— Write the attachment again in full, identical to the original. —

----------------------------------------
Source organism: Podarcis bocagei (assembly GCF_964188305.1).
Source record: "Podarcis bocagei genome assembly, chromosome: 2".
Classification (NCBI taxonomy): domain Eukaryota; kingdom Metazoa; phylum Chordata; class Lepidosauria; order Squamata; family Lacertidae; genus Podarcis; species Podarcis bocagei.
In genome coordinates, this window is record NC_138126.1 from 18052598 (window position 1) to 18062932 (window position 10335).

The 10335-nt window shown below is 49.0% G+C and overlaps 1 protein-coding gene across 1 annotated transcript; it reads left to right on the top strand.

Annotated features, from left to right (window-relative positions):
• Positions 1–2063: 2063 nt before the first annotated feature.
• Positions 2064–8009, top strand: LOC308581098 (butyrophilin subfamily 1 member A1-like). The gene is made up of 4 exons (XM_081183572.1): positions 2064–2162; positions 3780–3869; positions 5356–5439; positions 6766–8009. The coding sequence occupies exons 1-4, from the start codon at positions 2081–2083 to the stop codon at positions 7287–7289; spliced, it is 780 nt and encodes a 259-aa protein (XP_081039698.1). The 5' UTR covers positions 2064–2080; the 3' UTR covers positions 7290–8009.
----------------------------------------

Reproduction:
Source organism: Podarcis bocagei (assembly GCF_964188305.1).
Source record: "Podarcis bocagei genome assembly, chromosome: 2".
Classification (NCBI taxonomy): domain Eukaryota; kingdom Metazoa; phylum Chordata; class Lepidosauria; order Squamata; family Lacertidae; genus Podarcis; species Podarcis bocagei.
In genome coordinates, this window is record NC_138126.1 from 18052598 (window position 1) to 18062932 (window position 10335).

The 10335-nt window shown below is 49.0% G+C and overlaps 1 protein-coding gene across 1 annotated transcript; it reads left to right on the top strand.

Annotated features, from left to right (window-relative positions):
• Positions 1–2063: 2063 nt before the first annotated feature.
• Positions 2064–8009, top strand: LOC308581098 (butyrophilin subfamily 1 member A1-like). The gene is made up of 4 exons (XM_081183572.1): positions 2064–2162; positions 3780–3869; positions 5356–5439; positions 6766–8009. The coding sequence occupies exons 1-4, from the start codon at positions 2081–2083 to the stop codon at positions 7287–7289; spliced, it is 780 nt and encodes a 259-aa protein (XP_081039698.1). The 5' UTR covers positions 2064–2080; the 3' UTR covers positions 7290–8009.